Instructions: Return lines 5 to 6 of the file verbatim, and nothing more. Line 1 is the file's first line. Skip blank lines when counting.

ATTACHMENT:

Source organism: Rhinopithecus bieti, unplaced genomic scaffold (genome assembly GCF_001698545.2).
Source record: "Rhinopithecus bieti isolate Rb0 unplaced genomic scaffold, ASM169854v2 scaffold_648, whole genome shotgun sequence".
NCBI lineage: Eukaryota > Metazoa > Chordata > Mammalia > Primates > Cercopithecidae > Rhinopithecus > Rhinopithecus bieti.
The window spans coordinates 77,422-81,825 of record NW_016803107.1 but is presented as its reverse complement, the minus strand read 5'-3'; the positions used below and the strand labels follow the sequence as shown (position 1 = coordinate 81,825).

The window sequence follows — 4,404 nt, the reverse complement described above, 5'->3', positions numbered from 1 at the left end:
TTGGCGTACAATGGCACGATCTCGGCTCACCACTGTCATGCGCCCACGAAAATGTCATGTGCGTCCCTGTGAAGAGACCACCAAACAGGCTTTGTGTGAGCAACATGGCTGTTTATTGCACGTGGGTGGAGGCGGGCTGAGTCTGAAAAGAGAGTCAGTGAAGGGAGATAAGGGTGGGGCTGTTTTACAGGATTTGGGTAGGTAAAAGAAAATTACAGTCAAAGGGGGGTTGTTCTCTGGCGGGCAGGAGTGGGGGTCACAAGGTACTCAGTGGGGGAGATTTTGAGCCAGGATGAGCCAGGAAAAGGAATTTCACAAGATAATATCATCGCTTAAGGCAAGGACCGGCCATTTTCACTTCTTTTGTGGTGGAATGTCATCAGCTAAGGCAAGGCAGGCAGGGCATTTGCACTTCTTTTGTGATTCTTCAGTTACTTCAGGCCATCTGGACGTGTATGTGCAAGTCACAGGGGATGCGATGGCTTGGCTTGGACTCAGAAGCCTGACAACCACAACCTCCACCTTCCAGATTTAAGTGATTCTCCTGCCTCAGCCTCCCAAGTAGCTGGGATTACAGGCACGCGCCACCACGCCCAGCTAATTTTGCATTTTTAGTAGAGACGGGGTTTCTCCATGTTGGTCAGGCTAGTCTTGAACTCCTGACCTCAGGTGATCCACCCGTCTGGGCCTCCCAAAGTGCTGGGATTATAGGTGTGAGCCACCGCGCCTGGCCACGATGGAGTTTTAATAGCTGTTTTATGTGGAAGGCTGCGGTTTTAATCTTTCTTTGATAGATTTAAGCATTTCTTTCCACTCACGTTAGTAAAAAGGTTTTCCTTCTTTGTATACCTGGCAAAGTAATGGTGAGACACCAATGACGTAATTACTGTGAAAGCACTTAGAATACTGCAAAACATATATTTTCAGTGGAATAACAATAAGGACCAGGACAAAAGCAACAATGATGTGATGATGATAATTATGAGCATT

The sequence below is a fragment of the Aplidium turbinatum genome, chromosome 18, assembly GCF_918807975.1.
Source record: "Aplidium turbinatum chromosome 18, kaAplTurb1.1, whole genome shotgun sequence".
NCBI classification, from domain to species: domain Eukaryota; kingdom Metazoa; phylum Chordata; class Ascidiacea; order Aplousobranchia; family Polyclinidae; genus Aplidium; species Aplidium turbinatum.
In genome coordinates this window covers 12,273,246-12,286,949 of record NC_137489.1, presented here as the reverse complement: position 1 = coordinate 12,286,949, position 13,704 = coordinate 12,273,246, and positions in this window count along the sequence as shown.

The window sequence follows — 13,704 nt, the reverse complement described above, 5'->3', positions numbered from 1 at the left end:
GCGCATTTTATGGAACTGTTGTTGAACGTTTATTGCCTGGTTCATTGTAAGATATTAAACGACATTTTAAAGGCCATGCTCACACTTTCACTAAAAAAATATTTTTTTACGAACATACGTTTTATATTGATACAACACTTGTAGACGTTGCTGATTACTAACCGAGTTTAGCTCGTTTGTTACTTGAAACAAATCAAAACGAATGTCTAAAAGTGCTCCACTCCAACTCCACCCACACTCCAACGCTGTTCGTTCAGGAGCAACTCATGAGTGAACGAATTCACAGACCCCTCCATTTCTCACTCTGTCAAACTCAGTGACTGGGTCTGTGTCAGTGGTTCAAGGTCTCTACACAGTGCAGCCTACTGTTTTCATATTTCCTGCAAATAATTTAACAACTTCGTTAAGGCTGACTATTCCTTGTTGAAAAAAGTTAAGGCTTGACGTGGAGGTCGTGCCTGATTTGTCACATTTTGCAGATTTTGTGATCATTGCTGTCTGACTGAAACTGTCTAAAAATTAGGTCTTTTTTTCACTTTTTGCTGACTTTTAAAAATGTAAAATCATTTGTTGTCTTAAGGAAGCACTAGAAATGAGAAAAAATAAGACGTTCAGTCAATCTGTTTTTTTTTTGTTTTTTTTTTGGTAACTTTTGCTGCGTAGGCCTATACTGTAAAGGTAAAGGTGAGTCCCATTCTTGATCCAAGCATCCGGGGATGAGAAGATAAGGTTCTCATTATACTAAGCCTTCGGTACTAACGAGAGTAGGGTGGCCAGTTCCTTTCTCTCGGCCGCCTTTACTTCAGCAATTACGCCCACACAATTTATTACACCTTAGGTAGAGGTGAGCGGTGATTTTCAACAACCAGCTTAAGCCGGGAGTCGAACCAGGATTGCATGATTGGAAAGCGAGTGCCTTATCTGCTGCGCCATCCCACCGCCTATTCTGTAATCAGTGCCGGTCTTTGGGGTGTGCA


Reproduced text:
The window sequence follows — 4,404 nt, the reverse complement described above, 5'->3', positions numbered from 1 at the left end:
TTGGCGTACAATGGCACGATCTCGGCTCACCACTGTCATGCGCCCACGAAAATGTCATGTGCGTCCCTGTGAAGAGACCACCAAACAGGCTTTGTGTGAGCAACATGGCTGTTTATTGCACGTGGGTGGAGGCGGGCTGAGTCTGAAAAGAGAGTCAGTGAAGGGAGATAAGGGTGGGGCTGTTTTACAGGATTTGGGTAGGTAAAAGAAAATTACAGTCAAAGGGGGGTTGTTCTCTGGCGGGCAGGAGTGGGGGTCACAAGGTACTCAGTGGGGGAGATTTTGAGCCAGGATGAGCCAGGAAAAGGAATTTCACAAGATAATATCATCGCTTAAGGCAAGGACCGGCCATTTTCACTTCTTTTGTGGTGGAATGTCATCAGCTAAGGCAAGGCAGGCAGGGCATTTGCACTTCTTTTGTGATTCTTCAGTTACTTCAGGCCATCTGGACGTGTATGTGCAAGTCACAGGGGATGCGATGGCTTGGCTTGGACTCAGAAGCCTGACAACCACAACCTCCACCTTCCAGATTTAAGTGATTCTCCTGCCTCAGCCTCCCAAGTAGCTGGGATTACAGGCACGCGCCACCACGCCCAGCTAATTTTGCATTTTTAGTAGAGACGGGGTTTCTCCATGTTGGTCAGGCTAGTCTTGAACTCCTGACCTCAGGTGATCCACCCGTCTGGGCCTCCCAAAGTGCTGGGATTATAGGTGTGAGCCACCGCGCCTGGCCACGATGGAGTTTTAATAGCTGTTTTATGTGGAAGGCTGCGGTTTTAATCTTTCTTTGATAGATTTAAGCATTTCTTTCCACTCACGTTAGTAAAAAGGTTTTCCTTCTTTGTATACCTGGCAAAGTAATGGTGAGACACCAATGACGTAATTACTGTGAAAGCACTTAGAATACTGCAAAACATATATTTTCAGTGGAATAACAATAAGGACCAGGACAAAAGCAACAATGATGTGATGATGATAATTATGAGCATT